In case you missed my post a few days ago, I provided some really interesting details from Bowker’s newly-released “2009 Book Consumer Annual Review: U.S. Demographics & Buying Behaviors.” Click here to read it.
What I touched on a bit in that post, but would like to expand on here, is the segment on what makes people buy books. By understanding that, we can have a much better idea on how to market our own books.
Here’s a segment-by-segment breakdown of the brief PW report on the subject and an analysis of each point:
The study found topic/subject and author to be the two most important motivating factors, although there was a distinct difference between fiction and nonfiction. The author was the single most important reason consumers chose a novel, while subject was the top buying factor for nonfiction titles.
This is something I’ve been saying for a while. Marketing a fiction book is completely different from marketing a non-fiction book. In some ways, non-fiction is easier to sell, since you have a ready-made audience of people looking for information on a certain topic. Personally, I love reading books about politics. I’ll buy a political book, but not necessarily a self-help book. I’m sure every non-fiction fan has their own section of the bookstore they head to. The key is to catch the eye of the reader who already is looking for books in your genre.
Fiction is a completely different story. People usually choose to read a novel because it’s what their friends are reading. Or because they’re a fan of the author. In this sense, an author website (as opposed to a book website) is even more essential for a fiction author. This study proves the importance of keeping your readers interested and occupied so that when your next book comes out, they’re around to find out about it.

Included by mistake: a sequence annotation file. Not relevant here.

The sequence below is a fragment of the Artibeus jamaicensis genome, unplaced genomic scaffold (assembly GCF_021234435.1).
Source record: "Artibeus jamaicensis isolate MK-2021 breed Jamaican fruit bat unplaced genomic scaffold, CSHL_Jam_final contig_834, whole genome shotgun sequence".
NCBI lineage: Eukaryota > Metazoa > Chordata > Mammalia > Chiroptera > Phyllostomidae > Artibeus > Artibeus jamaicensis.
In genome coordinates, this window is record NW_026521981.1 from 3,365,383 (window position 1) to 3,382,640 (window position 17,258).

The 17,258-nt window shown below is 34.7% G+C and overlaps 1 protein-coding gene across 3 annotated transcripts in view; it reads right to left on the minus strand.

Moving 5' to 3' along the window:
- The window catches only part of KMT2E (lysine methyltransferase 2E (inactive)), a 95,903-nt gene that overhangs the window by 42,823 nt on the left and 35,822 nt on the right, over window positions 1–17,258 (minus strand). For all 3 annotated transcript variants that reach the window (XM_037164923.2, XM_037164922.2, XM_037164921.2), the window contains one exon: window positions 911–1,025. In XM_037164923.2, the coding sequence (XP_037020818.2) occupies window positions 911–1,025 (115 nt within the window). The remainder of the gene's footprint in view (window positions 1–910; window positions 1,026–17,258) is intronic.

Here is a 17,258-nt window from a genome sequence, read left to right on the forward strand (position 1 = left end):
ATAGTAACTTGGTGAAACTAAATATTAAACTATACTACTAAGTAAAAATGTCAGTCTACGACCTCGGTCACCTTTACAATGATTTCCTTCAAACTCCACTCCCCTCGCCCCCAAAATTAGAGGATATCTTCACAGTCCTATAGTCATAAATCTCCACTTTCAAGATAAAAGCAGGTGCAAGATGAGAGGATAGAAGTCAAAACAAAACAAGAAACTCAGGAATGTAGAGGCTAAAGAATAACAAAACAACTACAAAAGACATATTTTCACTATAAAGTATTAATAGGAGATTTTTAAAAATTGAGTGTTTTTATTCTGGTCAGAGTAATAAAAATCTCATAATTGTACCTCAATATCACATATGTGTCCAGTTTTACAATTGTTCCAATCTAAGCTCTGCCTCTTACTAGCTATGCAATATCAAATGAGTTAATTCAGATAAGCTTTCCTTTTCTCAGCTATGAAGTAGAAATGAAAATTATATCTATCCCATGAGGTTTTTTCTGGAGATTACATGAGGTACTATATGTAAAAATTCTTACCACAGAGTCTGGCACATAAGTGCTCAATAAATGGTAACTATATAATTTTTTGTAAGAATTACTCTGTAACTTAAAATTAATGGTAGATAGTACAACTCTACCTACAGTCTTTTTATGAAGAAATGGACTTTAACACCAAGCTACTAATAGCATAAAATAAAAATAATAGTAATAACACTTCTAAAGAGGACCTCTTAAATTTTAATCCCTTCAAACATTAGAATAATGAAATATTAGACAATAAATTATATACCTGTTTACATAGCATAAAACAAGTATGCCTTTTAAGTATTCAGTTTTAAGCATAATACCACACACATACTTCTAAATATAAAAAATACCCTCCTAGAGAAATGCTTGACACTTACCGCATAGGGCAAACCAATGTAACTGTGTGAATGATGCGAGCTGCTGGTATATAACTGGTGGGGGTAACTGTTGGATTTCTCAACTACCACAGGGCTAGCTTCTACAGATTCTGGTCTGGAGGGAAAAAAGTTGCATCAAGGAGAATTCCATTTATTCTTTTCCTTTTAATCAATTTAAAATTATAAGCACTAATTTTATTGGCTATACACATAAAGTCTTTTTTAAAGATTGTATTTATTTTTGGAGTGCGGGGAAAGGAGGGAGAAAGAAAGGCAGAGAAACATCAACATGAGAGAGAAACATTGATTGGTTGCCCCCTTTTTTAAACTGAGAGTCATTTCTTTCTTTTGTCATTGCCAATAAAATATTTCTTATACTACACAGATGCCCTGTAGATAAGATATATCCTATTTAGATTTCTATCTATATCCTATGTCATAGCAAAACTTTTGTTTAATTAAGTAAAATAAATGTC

“The author” finished below “browsing through a book” as a reason for buying a nonfiction work.
This sentence in particular points to the importance of featured excerpts. While people traditionally browse through a book in a bookstore, that’s a lot harder to do online. Which is even more reason why you MUST have featured excerpts on your website. For nonfiction authors, I usually recommend that they include more than one featured excerpt — giving a reader more of a browsing experience. One thing I commonly recommend is a table of contents, with various chapter names linking to brief excerpts from those chapters. For fiction authors, one long excerpt makes a lot of sense. Less so for non-fiction authors, and this seems to back that up.
The most common way consumers became aware of a title in 2009 was at a store through an in-store display, with recommendation the second most popular.
This doesn’t distinguish between fiction and non-fiction, but I’ll tackle it anyway. An in-store display is great. And we can always try and replicate something similar online. By getting your book in people’s faces as much as possible, you’ll be able to accomplish what’s close to an in-store display. So get your book reviewed (and your cover displayed) on as many websites and blogs as possible. Get links to your website worked in whenever you do interviews or write articles. Create your own display of sorts!
With hundreds of thousands of new books on the market, it can be quite a challenge to get yours to stand out. But, hopefully, this information will give us a place to start!
Ready to talk with us about marketing your book online? Contact us today for a free consultation!